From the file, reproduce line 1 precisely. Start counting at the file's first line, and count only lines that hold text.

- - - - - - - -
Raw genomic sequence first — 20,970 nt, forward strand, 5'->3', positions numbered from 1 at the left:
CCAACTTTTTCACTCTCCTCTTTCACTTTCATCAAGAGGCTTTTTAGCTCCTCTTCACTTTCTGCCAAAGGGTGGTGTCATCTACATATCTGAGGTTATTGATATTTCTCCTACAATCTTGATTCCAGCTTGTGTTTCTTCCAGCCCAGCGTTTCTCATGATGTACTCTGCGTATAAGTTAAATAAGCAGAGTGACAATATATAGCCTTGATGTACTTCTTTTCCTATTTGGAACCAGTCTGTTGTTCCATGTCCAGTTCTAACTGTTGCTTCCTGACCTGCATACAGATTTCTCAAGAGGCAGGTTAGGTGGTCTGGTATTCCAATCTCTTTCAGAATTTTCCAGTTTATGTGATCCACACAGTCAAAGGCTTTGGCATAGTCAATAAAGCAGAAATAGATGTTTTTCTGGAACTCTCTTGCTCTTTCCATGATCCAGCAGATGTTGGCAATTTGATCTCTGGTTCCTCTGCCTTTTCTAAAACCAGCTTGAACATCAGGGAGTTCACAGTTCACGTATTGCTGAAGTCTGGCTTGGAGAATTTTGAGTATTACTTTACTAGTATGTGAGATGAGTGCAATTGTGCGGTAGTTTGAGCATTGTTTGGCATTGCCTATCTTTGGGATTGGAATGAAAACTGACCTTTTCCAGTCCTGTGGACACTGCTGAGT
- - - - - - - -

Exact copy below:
Raw genomic sequence first — 20,970 nt, forward strand, 5'->3', positions numbered from 1 at the left: